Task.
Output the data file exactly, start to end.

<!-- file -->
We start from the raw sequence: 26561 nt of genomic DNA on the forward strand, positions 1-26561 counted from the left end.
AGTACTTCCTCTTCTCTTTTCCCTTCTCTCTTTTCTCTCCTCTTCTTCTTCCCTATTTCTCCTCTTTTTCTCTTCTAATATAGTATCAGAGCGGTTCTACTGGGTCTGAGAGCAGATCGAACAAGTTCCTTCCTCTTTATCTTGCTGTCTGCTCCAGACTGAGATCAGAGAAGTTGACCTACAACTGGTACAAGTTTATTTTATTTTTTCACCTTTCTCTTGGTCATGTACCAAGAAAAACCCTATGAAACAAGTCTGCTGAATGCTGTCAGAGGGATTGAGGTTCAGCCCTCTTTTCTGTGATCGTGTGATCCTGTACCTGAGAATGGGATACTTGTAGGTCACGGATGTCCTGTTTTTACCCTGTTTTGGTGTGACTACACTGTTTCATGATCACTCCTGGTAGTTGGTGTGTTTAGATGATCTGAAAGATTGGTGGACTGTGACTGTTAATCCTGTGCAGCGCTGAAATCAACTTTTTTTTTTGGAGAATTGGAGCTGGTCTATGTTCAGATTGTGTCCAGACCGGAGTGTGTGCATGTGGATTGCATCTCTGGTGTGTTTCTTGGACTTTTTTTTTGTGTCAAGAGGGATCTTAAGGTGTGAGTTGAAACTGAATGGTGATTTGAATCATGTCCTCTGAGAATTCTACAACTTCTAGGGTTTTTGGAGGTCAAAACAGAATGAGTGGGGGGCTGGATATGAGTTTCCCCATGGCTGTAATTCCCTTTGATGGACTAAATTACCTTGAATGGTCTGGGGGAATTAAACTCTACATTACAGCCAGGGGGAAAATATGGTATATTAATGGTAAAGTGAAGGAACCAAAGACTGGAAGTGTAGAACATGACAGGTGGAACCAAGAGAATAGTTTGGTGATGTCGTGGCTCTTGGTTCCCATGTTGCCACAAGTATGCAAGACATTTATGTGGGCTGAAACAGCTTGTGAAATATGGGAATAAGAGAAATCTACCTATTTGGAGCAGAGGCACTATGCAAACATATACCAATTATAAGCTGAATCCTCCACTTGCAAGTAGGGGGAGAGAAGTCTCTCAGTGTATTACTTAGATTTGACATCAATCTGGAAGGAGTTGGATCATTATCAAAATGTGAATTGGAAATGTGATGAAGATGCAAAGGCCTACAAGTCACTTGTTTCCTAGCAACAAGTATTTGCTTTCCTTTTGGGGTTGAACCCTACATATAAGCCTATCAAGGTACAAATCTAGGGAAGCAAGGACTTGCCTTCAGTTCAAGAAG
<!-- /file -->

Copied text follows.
We start from the raw sequence: 26561 nt of genomic DNA on the forward strand, positions 1-26561 counted from the left end.
AGTACTTCCTCTTCTCTTTTCCCTTCTCTCTTTTCTCTCCTCTTCTTCTTCCCTATTTCTCCTCTTTTTCTCTTCTAATATAGTATCAGAGCGGTTCTACTGGGTCTGAGAGCAGATCGAACAAGTTCCTTCCTCTTTATCTTGCTGTCTGCTCCAGACTGAGATCAGAGAAGTTGACCTACAACTGGTACAAGTTTATTTTATTTTTTCACCTTTCTCTTGGTCATGTACCAAGAAAAACCCTATGAAACAAGTCTGCTGAATGCTGTCAGAGGGATTGAGGTTCAGCCCTCTTTTCTGTGATCGTGTGATCCTGTACCTGAGAATGGGATACTTGTAGGTCACGGATGTCCTGTTTTTACCCTGTTTTGGTGTGACTACACTGTTTCATGATCACTCCTGGTAGTTGGTGTGTTTAGATGATCTGAAAGATTGGTGGACTGTGACTGTTAATCCTGTGCAGCGCTGAAATCAACTTTTTTTTTTGGAGAATTGGAGCTGGTCTATGTTCAGATTGTGTCCAGACCGGAGTGTGTGCATGTGGATTGCATCTCTGGTGTGTTTCTTGGACTTTTTTTTTGTGTCAAGAGGGATCTTAAGGTGTGAGTTGAAACTGAATGGTGATTTGAATCATGTCCTCTGAGAATTCTACAACTTCTAGGGTTTTTGGAGGTCAAAACAGAATGAGTGGGGGGCTGGATATGAGTTTCCCCATGGCTGTAATTCCCTTTGATGGACTAAATTACCTTGAATGGTCTGGGGGAATTAAACTCTACATTACAGCCAGGGGGAAAATATGGTATATTAATGGTAAAGTGAAGGAACCAAAGACTGGAAGTGTAGAACATGACAGGTGGAACCAAGAGAATAGTTTGGTGATGTCGTGGCTCTTGGTTCCCATGTTGCCACAAGTATGCAAGACATTTATGTGGGCTGAAACAGCTTGTGAAATATGGGAATAAGAGAAATCTACCTATTTGGAGCAGAGGCACTATGCAAACATATACCAATTATAAGCTGAATCCTCCACTTGCAAGTAGGGGGAGAGAAGTCTCTCAGTGTATTACTTAGATTTGACATCAATCTGGAAGGAGTTGGATCATTATCAAAATGTGAATTGGAAATGTGATGAAGATGCAAAGGCCTACAAGTCACTTGTTTCCTAGCAACAAGTATTTGCTTTCCTTTTGGGGTTGAACCCTACATATAAGCCTATCAAGGTACAAATCTAGGGAAGCAAGGACTTGCCTTCAGTTCAAGAAG